George W. Barr wrote 144 letters to his wife during the years 1861-1865, distinguished by their openness and honesty. Early in his service, he spoke confidently of a quick Union victory on the Peninsula, but the horrible casualties and sickness that faced him had a huge psychological impact. Barr does little to spare his wife when describing the aftermath of a battle, and is honest in his criticism of the ineptitude of McClellan, Burnside, and other generals and politicians. Nevertheless, Barr remained a strong patriot throughout.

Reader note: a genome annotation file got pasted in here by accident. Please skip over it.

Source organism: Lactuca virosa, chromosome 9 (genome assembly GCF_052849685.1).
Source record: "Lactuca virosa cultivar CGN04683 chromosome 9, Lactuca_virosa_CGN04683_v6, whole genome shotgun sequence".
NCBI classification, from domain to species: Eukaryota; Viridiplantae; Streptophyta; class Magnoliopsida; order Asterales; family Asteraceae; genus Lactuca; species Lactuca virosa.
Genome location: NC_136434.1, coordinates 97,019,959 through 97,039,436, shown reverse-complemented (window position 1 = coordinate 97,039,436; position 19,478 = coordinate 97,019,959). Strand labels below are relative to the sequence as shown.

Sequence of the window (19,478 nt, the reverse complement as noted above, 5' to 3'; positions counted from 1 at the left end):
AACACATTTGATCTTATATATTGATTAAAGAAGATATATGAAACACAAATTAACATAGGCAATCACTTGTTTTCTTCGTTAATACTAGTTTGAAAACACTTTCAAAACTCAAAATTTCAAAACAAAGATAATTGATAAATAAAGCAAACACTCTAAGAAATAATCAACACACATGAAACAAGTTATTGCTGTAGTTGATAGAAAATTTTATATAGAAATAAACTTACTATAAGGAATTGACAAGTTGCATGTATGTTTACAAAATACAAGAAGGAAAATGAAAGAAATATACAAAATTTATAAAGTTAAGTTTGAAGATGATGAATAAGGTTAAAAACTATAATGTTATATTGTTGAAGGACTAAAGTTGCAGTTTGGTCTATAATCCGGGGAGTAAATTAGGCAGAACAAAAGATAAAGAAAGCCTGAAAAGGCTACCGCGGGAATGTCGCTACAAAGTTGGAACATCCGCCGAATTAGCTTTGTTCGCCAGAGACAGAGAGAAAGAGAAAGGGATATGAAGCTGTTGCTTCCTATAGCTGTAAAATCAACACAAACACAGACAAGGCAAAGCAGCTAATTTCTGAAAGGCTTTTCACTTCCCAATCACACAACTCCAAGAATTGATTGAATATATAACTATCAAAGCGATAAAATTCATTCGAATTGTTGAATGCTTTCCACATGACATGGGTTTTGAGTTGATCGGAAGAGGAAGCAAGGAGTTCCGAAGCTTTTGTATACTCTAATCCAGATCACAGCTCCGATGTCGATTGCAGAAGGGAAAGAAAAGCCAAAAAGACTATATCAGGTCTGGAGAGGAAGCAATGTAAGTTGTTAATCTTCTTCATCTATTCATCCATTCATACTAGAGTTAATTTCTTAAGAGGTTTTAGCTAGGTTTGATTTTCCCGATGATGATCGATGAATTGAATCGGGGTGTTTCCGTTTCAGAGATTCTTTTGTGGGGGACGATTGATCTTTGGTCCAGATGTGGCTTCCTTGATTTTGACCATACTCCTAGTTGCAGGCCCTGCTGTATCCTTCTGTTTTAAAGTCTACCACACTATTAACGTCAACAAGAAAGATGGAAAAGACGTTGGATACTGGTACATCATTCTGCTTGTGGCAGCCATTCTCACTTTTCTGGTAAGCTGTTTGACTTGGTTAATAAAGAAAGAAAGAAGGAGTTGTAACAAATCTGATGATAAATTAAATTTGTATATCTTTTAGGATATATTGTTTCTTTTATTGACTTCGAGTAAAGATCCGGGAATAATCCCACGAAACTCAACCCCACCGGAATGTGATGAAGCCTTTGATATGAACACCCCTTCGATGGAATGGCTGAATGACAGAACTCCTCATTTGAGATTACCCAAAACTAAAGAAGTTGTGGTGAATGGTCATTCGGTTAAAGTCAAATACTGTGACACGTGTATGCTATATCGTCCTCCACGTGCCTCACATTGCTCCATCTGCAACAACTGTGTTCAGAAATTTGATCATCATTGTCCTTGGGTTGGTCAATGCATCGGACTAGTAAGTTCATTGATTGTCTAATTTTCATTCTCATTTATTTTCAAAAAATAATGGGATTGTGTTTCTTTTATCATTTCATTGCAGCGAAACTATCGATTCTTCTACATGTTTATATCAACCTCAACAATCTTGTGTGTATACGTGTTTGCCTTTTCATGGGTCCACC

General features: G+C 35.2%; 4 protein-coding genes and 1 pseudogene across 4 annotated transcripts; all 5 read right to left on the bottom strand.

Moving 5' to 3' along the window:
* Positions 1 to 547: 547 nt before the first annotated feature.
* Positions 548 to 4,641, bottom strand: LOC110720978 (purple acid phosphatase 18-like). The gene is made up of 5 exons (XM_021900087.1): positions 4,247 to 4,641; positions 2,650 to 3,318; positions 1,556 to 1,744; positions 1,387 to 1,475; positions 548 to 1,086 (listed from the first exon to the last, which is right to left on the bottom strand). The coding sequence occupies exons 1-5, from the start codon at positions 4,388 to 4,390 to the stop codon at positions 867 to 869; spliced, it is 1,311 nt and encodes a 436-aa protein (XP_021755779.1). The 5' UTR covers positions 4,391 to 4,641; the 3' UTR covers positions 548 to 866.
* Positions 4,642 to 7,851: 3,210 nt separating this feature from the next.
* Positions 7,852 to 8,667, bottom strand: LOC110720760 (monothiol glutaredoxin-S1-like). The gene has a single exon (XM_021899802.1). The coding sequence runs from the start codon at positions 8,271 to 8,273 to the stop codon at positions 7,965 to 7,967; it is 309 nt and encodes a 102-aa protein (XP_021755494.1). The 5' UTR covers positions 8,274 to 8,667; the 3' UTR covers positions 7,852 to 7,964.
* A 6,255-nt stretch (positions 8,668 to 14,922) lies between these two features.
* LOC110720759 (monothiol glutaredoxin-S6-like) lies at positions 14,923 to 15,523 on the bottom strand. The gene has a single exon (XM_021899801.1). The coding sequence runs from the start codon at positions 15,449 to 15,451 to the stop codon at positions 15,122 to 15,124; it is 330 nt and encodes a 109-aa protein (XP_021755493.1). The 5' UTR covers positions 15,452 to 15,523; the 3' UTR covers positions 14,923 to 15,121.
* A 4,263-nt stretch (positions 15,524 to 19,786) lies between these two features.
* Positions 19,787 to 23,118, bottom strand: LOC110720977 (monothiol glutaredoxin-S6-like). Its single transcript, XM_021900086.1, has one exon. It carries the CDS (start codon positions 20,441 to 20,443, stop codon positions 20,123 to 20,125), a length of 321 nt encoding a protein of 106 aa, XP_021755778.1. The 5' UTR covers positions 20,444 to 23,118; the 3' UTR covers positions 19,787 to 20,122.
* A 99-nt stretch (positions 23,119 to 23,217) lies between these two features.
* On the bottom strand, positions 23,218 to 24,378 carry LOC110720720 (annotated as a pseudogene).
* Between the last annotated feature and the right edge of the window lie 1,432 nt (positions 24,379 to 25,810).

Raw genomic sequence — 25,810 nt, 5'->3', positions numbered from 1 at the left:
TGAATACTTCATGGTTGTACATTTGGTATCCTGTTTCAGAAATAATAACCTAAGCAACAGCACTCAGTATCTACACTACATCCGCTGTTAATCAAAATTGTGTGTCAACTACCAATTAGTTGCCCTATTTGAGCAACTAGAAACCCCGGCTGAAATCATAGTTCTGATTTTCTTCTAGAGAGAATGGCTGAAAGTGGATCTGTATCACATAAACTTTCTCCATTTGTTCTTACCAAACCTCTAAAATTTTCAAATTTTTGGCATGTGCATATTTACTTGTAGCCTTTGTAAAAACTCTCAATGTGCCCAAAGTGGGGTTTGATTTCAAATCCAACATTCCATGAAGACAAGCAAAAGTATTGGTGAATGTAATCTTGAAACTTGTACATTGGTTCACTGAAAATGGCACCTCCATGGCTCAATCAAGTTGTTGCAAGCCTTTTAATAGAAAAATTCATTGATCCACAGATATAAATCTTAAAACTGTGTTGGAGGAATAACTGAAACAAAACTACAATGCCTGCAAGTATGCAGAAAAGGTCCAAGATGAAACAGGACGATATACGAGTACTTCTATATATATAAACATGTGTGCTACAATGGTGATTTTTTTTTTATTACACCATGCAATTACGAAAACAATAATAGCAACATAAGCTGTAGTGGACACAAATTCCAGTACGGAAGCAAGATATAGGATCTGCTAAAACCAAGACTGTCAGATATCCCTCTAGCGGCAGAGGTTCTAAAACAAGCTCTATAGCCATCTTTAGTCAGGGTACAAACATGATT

Military concerns aside, Barr's letters provide some interesting details regarding his medical practice, building a home in Titusville, his interest in the flora and fauna, and his illness which may have been symptoms of hypochondria. Finally, the collection includes a letter from Barr to his cousins and one to his parents, a fragmentary history of the 64th New York Infantry, and a letter to Iris Barr regarding the war-time correspondence.